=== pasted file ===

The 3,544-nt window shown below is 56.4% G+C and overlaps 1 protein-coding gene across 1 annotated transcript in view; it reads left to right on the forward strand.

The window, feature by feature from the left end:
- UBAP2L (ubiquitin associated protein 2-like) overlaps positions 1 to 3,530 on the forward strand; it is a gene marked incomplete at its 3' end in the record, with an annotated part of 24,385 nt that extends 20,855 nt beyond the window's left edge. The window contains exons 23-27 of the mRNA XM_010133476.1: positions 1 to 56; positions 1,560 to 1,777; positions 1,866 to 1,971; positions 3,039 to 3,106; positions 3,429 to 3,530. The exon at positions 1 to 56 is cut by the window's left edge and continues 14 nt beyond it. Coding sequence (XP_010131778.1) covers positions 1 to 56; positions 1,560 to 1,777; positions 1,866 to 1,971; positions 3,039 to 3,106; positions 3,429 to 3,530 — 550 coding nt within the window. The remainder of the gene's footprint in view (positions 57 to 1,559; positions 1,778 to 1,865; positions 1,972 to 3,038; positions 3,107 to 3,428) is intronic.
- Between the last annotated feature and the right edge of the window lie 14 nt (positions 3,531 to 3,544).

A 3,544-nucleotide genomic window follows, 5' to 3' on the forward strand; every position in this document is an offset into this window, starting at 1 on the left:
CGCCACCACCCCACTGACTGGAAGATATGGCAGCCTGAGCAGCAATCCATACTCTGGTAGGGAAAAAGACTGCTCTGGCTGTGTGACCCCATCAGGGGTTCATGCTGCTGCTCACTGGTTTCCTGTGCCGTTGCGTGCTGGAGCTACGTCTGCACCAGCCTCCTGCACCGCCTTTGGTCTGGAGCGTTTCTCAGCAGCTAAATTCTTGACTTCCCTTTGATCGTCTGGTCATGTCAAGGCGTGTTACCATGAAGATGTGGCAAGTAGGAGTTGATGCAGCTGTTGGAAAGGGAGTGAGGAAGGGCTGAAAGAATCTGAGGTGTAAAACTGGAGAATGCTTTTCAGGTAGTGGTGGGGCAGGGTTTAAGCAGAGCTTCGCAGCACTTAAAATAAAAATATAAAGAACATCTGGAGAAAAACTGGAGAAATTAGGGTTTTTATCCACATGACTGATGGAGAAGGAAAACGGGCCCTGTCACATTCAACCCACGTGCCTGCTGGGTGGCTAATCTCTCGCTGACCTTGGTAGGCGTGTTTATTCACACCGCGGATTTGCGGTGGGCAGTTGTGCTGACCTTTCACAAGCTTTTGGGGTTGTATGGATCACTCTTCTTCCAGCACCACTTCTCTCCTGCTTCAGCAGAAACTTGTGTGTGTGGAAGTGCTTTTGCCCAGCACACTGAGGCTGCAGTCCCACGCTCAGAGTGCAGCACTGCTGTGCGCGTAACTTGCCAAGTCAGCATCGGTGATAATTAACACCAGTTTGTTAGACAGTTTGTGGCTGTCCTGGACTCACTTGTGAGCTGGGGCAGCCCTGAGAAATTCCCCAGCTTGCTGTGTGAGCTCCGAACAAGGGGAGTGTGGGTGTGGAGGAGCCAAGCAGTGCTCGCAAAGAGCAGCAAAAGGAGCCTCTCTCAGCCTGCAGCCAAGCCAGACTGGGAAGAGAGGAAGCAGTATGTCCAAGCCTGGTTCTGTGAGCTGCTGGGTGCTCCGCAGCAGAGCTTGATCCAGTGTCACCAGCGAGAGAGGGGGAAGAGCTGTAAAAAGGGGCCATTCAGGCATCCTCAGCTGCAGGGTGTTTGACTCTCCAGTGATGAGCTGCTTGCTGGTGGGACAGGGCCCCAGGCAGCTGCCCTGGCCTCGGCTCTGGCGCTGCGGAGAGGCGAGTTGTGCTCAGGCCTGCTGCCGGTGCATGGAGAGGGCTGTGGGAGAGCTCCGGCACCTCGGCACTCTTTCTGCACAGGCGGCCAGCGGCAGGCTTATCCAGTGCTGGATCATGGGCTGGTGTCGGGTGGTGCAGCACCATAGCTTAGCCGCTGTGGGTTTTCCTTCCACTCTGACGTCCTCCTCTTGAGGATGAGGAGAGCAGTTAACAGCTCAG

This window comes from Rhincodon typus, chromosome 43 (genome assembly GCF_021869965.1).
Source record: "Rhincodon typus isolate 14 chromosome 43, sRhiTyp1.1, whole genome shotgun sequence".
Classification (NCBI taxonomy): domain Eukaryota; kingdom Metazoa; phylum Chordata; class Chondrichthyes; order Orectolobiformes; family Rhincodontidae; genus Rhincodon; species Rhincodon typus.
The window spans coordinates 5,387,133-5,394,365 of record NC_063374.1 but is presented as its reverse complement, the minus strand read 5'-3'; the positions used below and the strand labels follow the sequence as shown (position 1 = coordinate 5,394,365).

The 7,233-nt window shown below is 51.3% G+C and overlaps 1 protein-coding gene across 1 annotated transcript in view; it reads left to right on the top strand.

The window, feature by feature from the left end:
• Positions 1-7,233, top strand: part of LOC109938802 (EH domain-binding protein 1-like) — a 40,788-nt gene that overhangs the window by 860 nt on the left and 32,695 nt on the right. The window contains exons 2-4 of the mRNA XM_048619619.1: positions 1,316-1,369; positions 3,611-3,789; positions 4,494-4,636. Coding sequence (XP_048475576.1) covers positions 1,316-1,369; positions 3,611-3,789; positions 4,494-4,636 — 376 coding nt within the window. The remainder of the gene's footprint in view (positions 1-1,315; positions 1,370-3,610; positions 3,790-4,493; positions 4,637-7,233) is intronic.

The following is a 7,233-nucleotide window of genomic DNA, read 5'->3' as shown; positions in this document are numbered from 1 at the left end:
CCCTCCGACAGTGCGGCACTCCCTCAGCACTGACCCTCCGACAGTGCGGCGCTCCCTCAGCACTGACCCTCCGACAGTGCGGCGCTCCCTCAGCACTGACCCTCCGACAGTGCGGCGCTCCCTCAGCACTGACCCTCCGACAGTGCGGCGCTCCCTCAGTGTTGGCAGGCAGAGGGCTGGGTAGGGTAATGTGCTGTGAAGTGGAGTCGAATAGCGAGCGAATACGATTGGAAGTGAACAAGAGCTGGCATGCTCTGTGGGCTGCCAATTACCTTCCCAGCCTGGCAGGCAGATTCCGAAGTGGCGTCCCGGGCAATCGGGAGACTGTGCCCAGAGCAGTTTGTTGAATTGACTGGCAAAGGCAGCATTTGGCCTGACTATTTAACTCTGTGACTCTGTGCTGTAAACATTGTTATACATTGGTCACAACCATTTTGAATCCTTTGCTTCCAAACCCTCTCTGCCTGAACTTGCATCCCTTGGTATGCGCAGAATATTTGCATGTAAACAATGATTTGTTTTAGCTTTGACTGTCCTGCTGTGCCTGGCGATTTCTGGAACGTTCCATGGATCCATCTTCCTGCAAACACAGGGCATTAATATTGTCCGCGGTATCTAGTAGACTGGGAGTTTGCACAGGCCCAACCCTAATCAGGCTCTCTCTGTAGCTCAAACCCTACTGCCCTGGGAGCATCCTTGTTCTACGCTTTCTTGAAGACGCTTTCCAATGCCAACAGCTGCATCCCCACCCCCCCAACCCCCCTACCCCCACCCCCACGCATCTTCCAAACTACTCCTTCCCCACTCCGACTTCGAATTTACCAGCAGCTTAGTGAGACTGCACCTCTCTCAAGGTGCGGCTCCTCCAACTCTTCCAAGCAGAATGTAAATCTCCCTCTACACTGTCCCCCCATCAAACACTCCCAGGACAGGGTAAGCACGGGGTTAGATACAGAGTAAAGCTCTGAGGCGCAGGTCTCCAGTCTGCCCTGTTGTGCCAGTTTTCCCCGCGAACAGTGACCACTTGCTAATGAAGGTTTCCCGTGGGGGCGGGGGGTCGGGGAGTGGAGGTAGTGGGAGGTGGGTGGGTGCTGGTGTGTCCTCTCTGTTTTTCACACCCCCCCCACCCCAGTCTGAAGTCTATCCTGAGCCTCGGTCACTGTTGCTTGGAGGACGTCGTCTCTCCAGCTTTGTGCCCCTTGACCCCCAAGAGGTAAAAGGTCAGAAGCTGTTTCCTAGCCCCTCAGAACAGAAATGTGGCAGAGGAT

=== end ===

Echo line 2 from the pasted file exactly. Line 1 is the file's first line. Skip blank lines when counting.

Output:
The window, feature by feature from the left end: